In human relations—and trial involves nothing if not human relations—technique is important. Think of teachers, therapists, standup comics, or singers. The good ones all study techniques in their fields to improve their effectiveness. In each of these fields, however, much more is going on than good technique. The singers with the best vocal technique are not necessarily the most popular or the ones who move us. Often the ones with poor technique can somehow reach out and grab us.
The same is true of trial work. Lawyers with nearly flawless technique can lose case after case, while lawyers who appear clumsy and bumbling can win repeatedly.
Technique can be thought of as the product of experience and inspiration. Hundreds of years ago, after conducting numerous cross-examinations, some lawyer figured out that asking only leading questions (those to which he already knew the answers) brought the ability to control the story the witness told. A technique was born. Over time, the technique became dogma. Like most dogma, it provided structure and support, but also stifled spontaneity and creativity.
Don’t think for a minute that I am denigrating technique. Techniques are your weapons. Study, save, and treasure them like any weapon you might depend on. Practice them until they become second nature. However, much teaching of trial practice loses sight of a significant truth: the weapon is less important than the person who chooses and wields it.
Techniques are some of the tools available to aid their communication. How do they find that truth? How do they refine that truth? How do they keep other parts of their makeup from sabotaging that truth?
To be a good trial lawyer, be willing and able to give yourself to the jury. Not the self you wish you were or the self you think the jury might wish you were, but your actual self, the part of you that is scared, angry, or tired and the part of you that feels the justness of your case.
Most lawyers can’t—or don’t want to—do this. Showing jurors your real self is too scary. If you show them your real self, and they decide against you, they are rejecting not just your client— but you. Much safer to show them “Mr. Trial Lawyer” or “Ms. Smart Professional Woman.” If you lose the case, at least you aren’t being rejected, dismissed, squashed.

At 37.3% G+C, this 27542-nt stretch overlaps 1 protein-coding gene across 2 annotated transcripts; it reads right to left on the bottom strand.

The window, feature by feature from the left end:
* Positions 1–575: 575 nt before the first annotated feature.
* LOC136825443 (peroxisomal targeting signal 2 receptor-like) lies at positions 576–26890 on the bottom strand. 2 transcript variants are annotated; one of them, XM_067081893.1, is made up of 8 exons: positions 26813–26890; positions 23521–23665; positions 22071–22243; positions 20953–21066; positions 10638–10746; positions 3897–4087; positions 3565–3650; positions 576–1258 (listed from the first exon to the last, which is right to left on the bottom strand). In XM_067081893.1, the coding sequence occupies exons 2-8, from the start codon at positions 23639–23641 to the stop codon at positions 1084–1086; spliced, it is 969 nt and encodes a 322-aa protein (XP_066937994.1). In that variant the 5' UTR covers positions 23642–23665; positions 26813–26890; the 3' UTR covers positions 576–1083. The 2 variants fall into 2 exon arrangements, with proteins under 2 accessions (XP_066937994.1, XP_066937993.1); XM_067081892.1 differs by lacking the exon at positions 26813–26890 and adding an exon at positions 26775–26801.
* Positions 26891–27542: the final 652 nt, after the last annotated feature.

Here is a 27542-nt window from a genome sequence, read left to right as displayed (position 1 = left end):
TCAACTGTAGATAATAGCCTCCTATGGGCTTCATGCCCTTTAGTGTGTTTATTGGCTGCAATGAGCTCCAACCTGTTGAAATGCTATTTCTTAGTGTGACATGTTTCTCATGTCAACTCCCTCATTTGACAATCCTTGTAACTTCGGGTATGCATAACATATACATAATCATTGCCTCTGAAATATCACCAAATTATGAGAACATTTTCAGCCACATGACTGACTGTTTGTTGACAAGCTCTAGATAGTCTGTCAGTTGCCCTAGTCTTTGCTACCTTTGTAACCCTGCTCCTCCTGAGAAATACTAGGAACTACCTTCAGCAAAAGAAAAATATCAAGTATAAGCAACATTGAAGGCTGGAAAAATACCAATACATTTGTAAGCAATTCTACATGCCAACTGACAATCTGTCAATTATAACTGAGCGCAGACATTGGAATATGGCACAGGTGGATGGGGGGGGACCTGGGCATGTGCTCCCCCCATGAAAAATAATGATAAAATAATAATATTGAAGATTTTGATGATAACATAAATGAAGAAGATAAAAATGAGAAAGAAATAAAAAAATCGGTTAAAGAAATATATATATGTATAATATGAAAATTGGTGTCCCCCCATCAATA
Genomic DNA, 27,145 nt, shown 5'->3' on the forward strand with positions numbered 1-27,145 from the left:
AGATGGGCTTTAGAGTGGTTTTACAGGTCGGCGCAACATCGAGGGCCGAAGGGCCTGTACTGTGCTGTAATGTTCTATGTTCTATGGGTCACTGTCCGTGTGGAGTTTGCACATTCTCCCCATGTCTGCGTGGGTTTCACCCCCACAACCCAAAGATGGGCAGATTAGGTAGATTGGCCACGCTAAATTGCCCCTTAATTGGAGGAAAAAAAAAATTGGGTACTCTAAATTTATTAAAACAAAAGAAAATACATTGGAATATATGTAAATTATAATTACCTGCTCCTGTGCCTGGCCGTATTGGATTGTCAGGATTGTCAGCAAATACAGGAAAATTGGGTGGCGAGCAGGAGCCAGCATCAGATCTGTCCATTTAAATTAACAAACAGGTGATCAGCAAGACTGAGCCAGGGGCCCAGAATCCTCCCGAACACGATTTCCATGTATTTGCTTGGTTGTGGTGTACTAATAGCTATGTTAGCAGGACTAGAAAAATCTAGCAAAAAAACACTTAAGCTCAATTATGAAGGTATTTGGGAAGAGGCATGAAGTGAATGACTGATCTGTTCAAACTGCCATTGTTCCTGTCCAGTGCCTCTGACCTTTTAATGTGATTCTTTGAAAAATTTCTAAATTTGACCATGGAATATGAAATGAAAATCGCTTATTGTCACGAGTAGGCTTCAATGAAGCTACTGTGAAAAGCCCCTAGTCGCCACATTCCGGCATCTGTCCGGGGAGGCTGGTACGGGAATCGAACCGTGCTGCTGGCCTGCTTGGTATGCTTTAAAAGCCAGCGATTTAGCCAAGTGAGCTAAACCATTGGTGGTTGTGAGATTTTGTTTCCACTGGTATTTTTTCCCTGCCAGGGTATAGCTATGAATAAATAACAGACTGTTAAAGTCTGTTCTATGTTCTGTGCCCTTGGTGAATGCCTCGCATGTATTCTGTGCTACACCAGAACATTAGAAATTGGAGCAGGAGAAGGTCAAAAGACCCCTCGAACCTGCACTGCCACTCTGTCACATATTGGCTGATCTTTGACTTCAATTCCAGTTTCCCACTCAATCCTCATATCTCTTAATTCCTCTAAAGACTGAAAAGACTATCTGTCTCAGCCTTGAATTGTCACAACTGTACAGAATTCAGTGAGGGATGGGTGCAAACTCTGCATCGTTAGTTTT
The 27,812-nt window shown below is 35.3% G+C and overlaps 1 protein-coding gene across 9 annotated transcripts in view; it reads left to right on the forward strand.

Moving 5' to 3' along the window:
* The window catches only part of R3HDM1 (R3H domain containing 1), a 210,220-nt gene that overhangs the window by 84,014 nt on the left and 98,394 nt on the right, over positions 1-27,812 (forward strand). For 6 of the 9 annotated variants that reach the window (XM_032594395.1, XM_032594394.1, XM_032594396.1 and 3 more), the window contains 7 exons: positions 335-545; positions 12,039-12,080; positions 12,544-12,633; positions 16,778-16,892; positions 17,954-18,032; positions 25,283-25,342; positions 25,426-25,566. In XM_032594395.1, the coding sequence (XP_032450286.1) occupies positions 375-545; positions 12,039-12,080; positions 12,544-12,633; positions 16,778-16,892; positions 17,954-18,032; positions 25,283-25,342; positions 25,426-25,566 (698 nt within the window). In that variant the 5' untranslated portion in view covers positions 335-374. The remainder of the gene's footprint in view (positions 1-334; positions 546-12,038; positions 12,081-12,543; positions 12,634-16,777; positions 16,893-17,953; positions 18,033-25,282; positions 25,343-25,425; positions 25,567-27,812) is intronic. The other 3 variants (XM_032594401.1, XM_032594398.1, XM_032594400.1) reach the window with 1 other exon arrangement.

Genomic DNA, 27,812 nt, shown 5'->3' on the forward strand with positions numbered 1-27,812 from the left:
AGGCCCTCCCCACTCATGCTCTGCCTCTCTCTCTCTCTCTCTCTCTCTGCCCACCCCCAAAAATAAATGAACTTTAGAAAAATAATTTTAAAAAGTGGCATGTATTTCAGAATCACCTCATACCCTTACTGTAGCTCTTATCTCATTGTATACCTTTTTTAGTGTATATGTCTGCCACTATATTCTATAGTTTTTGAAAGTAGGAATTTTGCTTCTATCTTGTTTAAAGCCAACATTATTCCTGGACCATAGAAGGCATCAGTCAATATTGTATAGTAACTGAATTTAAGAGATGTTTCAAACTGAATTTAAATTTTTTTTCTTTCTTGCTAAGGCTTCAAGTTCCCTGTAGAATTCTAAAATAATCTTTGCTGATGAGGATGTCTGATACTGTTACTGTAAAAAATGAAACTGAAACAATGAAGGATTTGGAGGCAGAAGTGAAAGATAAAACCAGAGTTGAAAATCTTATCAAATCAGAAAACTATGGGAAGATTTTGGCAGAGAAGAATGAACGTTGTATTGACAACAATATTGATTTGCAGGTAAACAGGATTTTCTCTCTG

I’m not advocating temper tantrums, tears, or runaway emotions in the courtroom. Trying cases requires tremendous emotional discipline. An overdone emotion at the wrong time (and I’m tempted to say at any time) will kill your case. But let the jury see the case matters to you, that you believe in it heart and soul, with nothing held back, and that can make all the difference. No protective cynicism or irony, no deft razzle-dazzle. Just you and your soul, out in the open, for all to see.
Doing this can feel as if you are tearing out your heart and putting it on the jury rail. You are in effect saying, “Here is my heart. Please don’t crush it.” If you lose after that, it is devastating. I have heard other longtime trial lawyers try to describe this feeling. It is a very personal thing. It makes all of us afraid.
In at least ten difficult cases in my life, I am convinced my willingness to expose myself in this way is all that won the trial. Working extremely hard and applying every ounce of skill I could muster did nothing but make it a close case. At closing, the case still hung in the balance. Something more was required, something harder to deliver: my heart? My soul? Something like that. I had to make a leap of faith to get the jury to leap with me.
Letting another person see who you really are is difficult. It can be terrifying. We all gravitate toward protective masks and behaviors. The higher the stress, the higher the stakes, the more we are inclined to present something other than our true selves to the outside world. The protective masks and behaviors make us feel safe.
The problem is that most people—including jurors—recognize these protective masks and behaviors. You are not fooling anyone—it just feels as though you are. They may not read your mind or your heart, but they’ll know something isn’t right—and assume the worst.
As with most trial skills, you can practice this outside the courtroom. Try letting your spouse or your children see the parts of yourself you would just as soon keep hidden. Make yourself vulnerable to a friend or sibling by talking about something you would rather keep private. As you practice disclosing yourself to others, you will gain confidence and get more comfortable being your true self in a variety of situations, including inside the courtroom.